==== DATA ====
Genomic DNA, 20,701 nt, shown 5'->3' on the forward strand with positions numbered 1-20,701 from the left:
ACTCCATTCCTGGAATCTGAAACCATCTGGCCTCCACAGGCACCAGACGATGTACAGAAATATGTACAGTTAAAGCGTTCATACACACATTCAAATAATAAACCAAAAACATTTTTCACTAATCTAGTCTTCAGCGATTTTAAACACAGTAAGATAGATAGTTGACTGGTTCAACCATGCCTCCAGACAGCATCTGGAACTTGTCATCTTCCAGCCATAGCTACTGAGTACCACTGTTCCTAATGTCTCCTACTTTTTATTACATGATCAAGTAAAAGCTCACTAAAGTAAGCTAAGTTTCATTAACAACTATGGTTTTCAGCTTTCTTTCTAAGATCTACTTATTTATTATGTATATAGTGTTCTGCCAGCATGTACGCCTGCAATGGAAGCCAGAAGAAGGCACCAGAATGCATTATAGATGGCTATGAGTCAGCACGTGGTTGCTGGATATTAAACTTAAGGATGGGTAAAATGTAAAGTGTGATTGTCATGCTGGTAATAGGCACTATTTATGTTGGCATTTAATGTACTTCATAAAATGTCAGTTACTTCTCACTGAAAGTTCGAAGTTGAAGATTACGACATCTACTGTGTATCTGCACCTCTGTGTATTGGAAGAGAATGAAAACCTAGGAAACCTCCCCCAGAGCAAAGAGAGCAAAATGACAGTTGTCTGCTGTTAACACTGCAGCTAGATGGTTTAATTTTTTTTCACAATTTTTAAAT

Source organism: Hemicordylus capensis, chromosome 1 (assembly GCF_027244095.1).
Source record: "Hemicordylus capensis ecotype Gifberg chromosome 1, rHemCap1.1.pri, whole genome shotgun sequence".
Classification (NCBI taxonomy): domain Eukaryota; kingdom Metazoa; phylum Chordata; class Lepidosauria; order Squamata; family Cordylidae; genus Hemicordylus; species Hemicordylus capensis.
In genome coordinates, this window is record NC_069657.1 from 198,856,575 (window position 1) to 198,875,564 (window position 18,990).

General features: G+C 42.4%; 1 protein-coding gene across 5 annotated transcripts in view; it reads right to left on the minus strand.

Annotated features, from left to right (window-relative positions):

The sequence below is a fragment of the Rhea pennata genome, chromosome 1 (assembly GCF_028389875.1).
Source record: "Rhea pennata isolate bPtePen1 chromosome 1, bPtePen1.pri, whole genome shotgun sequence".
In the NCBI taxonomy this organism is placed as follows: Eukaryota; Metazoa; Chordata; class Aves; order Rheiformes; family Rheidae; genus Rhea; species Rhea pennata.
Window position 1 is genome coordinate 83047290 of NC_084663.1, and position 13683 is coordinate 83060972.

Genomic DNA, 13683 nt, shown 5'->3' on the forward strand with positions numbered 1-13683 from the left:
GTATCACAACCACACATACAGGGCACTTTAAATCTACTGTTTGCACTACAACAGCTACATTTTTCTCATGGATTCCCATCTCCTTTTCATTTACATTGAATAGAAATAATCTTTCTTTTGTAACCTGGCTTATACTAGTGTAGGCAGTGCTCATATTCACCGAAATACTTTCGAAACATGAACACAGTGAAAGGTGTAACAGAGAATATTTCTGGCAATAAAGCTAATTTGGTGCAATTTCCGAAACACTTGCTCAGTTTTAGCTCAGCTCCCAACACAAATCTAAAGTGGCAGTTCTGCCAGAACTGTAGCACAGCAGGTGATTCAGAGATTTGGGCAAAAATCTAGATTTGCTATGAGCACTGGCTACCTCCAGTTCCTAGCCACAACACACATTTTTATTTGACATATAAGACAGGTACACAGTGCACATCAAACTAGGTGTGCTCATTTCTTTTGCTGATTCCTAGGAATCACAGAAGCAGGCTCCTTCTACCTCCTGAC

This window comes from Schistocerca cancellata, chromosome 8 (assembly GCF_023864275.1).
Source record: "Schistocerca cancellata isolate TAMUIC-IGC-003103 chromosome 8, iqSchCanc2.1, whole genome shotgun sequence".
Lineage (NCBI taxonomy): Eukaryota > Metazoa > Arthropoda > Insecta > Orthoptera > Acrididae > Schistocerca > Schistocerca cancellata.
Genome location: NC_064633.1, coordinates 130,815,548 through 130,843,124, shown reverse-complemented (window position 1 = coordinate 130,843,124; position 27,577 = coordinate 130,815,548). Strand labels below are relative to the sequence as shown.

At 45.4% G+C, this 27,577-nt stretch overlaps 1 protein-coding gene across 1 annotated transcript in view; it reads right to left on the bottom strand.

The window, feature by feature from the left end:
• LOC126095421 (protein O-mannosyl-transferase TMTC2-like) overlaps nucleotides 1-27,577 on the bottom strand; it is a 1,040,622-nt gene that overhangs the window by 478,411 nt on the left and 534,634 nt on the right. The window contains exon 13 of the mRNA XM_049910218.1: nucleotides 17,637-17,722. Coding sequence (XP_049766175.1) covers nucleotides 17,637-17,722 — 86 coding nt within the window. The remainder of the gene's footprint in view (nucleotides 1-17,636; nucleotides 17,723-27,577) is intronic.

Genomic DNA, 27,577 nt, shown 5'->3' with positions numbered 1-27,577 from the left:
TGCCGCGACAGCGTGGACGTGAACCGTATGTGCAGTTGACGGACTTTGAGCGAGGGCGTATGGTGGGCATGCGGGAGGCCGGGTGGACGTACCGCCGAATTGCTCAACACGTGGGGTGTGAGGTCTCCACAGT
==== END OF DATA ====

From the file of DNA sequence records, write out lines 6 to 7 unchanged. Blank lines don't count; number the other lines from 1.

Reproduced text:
In genome coordinates, this window is record NC_069657.1 from 198,856,575 (window position 1) to 198,875,564 (window position 18,990).

General features: G+C 42.4%; 1 protein-coding gene across 5 annotated transcripts in view; it reads right to left on the minus strand.